How to Fund Software Maintenance Efforts

Part of the problem with funding projects is that, from a funding perspective, we treat software development as a one-time event.  When we create a new application I think we all expect that maintenance will need to be made over time, but this is not reflected in the funding model.  Each round of maintenance usually requires a project charter and funding approval.  In obtaining funding approval the maintenance project now has to compete with all other projects for funding approval.  This sounds sensible until you think of the implications.

If we have a building with a leaky roof, we know that we have to fix it or more damage will occur.  In software it is just the same: if the existing application supports the wrong business process, damage to the business occurs as long as the problem goes unaddressed. Forcing application maintenance into the project approval process can delay, sometimes indefinitely, the funding of needed maintenance, resulting in higher costs later on.

Some organizations resolve this problem by creating two pools of funding: one for "emergency fixes" and another for less critical maintenance.  The result of this is usually  a contentious relationship between the business and IT.  The size of the "emergency fix" pool is usually determined arbitrarily but assumed to be relatively small relative to the total amount of the maintenance backlog.  As a result, there is a natural tendency for the business and IT to get into arguments about whether a change is an emergency fix or whether it requires a project charter.  To the business, and in reality, the distinction is relatively arbitrary so, from the perspective of the business, IT appears to be bureaucratic and obstinate.  To IT the business appears to be unreasonable because they want everything and are willing to pay for nothing.

A better solution is to treat ongoing maintenance of a system as an ongoing expense of the business.  The business should determine, based on a percentage of the operating cost of running the business, how much it wants to spend on ongoing improvements in the systems supporting the business, just as it should budget for continuous improvement in its business processes.  In today's world the two cannot be separated: software systems are essential to implement business processes; businesses cannot run without the automated support, and a certain amount of change should always be expected and funded.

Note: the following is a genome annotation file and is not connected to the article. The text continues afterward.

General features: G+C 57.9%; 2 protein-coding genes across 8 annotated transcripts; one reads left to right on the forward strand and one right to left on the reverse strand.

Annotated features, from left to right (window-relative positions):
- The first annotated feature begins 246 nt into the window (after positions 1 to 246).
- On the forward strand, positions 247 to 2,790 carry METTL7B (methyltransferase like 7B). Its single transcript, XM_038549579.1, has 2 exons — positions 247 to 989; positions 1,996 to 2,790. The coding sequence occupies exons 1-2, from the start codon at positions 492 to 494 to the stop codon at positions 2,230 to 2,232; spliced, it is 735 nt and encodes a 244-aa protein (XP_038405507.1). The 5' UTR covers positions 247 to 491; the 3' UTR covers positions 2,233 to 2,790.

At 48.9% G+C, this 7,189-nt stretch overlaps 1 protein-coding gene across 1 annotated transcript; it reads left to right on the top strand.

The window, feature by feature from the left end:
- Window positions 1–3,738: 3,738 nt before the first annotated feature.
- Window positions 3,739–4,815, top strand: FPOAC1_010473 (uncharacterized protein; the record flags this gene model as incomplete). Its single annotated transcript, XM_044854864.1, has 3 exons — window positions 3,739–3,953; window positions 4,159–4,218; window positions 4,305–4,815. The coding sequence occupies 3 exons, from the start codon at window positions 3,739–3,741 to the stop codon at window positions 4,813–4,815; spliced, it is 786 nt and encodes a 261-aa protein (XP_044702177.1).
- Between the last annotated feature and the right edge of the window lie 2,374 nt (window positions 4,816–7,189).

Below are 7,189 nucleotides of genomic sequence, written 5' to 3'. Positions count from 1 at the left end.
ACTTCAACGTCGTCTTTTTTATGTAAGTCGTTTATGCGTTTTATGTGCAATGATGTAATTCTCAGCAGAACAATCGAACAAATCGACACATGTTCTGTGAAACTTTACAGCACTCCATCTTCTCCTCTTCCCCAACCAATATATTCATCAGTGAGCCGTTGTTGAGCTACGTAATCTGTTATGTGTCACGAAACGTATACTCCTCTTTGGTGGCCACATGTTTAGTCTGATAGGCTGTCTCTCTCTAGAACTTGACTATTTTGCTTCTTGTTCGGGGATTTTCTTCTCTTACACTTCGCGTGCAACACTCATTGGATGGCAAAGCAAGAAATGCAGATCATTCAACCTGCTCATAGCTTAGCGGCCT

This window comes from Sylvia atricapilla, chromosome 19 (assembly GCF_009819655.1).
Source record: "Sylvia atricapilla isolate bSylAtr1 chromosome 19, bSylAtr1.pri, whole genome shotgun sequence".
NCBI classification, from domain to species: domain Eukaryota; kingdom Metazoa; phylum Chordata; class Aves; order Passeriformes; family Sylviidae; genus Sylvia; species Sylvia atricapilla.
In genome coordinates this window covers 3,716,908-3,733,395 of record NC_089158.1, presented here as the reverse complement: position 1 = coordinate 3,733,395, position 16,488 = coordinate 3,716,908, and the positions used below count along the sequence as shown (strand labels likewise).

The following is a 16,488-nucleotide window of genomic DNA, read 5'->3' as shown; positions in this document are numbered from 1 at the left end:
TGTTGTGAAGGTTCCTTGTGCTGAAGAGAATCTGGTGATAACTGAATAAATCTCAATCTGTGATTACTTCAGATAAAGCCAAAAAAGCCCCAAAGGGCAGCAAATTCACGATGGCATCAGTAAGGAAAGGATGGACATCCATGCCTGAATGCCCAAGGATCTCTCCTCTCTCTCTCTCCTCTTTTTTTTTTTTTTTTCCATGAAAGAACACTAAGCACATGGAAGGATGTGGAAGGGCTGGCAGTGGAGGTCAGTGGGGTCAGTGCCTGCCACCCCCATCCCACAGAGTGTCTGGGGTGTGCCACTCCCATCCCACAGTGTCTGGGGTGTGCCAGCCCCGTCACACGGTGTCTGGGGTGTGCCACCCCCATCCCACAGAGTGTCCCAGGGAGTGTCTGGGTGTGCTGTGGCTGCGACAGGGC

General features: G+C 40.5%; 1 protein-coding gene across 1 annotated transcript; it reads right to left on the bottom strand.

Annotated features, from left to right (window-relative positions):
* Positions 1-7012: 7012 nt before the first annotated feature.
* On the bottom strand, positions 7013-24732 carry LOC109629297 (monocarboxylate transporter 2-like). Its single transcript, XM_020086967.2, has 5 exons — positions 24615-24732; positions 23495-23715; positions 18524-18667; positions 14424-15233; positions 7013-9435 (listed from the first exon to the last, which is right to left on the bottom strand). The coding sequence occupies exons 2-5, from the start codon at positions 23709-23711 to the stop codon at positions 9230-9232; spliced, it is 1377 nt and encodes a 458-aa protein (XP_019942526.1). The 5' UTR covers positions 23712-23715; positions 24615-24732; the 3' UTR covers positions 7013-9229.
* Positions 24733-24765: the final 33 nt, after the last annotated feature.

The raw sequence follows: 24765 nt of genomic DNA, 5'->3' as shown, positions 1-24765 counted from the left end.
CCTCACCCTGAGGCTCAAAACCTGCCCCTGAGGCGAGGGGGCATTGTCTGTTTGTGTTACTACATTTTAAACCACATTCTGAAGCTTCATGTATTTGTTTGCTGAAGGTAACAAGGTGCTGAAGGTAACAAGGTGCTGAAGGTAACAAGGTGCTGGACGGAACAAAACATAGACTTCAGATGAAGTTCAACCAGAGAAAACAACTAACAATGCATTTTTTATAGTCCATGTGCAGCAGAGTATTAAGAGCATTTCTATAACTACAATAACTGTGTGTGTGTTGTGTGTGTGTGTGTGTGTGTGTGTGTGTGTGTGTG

When it comes time to decide what work should be done, using a backlog and forcing the business to rank-order the work puts the responsibility for making decisions on them: it is their money and they get to decide how to spend it.  They may need an education on the value of spending money to reduce technical debt, but it is useful for them to understand that, too. They only get so much to spend, but they can spend it however they want.  It removes IT from having to be the one always saying "no".

This approach reduces the contentiousness of a large chunk of the IT planning process, and it ensures that needed work gets done.  It also has another benefit:  I have seen many projects sunk because the business insists on piling on many years worth of backlog when an enhancement project finally does get approved.  The weight of this pent-up backlog is often enough to weigh down even the best of projects, resulting in either unmet expectations, or worse, a failed project that collapsed under the weight of more work than it could sustain.

With maintenance work handled by this process, that leaves appropriate project work to be funded.  I have some thoughts on that, too, but I'll leave that to next time.